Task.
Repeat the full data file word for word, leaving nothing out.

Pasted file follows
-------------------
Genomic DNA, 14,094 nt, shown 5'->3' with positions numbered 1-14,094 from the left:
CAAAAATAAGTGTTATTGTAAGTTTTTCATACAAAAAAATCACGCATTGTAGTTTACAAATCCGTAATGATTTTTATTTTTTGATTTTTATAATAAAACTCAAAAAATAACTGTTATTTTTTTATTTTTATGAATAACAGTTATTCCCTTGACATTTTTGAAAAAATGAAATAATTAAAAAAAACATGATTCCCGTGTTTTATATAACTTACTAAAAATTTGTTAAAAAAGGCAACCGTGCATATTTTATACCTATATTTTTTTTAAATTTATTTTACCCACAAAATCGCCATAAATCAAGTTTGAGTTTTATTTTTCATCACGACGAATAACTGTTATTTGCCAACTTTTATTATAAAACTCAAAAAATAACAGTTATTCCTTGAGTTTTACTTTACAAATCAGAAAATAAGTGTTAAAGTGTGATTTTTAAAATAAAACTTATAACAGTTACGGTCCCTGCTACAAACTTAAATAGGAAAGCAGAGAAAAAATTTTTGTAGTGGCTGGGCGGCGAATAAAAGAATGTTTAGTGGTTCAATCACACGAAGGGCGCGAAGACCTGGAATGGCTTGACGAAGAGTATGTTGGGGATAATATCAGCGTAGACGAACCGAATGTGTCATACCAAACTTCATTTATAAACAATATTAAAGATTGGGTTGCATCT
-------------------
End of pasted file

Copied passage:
Genomic DNA, 14,094 nt, shown 5'->3' with positions numbered 1-14,094 from the left:
CAAAAATAAGTGTTATTGTAAGTTTTTCATACAAAAAAATCACGCATTGTAGTTTACAAATCCGTAATGATTTTTATTTTTTGATTTTTATAATAAAACTCAAAAAATAACTGTTATTTTTTTATTTTTATGAATAACAGTTATTCCCTTGACATTTTTGAAAAAATGAAATAATTAAAAAAAACATGATTCCCGTGTTTTATATAACTTACTAAAAATTTGTTAAAAAAGGCAACCGTGCATATTTTATACCTATATTTTTTTTAAATTTATTTTACCCACAAAATCGCCATAAATCAAGTTTGAGTTTTATTTTTCATCACGACGAATAACTGTTATTTGCCAACTTTTATTATAAAACTCAAAAAATAACAGTTATTCCTTGAGTTTTACTTTACAAATCAGAAAATAAGTGTTAAAGTGTGATTTTTAAAATAAAACTTATAACAGTTACGGTCCCTGCTACAAACTTAAATAGGAAAGCAGAGAAAAAATTTTTGTAGTGGCTGGGCGGCGAATAAAAGAATGTTTAGTGGTTCAATCACACGAAGGGCGCGAAGACCTGGAATGGCTTGACGAAGAGTATGTTGGGGATAATATCAGCGTAGACGAACCGAATGTGTCATACCAAACTTCATTTATAAACAATATTAAAGATTGGGTTGCATCT